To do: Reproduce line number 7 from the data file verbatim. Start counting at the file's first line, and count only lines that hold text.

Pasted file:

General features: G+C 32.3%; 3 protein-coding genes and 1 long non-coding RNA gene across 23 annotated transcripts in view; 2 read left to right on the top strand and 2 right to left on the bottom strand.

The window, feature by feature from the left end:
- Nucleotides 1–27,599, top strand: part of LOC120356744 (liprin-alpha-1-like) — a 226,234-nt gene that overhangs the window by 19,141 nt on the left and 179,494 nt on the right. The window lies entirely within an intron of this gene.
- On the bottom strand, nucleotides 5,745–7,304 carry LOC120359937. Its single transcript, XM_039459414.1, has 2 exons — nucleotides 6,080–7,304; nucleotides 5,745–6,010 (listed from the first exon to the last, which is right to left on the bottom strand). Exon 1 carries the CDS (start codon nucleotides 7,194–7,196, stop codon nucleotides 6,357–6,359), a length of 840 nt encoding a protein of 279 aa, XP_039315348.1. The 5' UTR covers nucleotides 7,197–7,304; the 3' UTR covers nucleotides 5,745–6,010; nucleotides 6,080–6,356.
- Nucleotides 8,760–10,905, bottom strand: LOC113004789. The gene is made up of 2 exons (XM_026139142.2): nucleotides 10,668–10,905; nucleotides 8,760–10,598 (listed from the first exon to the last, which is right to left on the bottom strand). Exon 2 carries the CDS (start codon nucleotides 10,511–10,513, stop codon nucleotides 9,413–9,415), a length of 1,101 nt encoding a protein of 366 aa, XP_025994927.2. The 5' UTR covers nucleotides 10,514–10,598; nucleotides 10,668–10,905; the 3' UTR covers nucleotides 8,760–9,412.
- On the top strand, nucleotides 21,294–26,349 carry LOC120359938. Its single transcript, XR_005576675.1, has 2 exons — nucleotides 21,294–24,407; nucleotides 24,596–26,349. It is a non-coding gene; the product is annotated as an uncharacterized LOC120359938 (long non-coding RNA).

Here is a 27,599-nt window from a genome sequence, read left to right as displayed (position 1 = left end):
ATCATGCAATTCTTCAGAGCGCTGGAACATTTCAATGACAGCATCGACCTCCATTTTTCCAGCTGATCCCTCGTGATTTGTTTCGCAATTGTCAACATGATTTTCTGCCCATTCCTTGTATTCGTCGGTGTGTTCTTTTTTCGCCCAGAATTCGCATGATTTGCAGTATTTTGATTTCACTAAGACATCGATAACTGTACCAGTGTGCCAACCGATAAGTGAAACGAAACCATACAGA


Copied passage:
Here is a 27,599-nt window from a genome sequence, read left to right as displayed (position 1 = left end):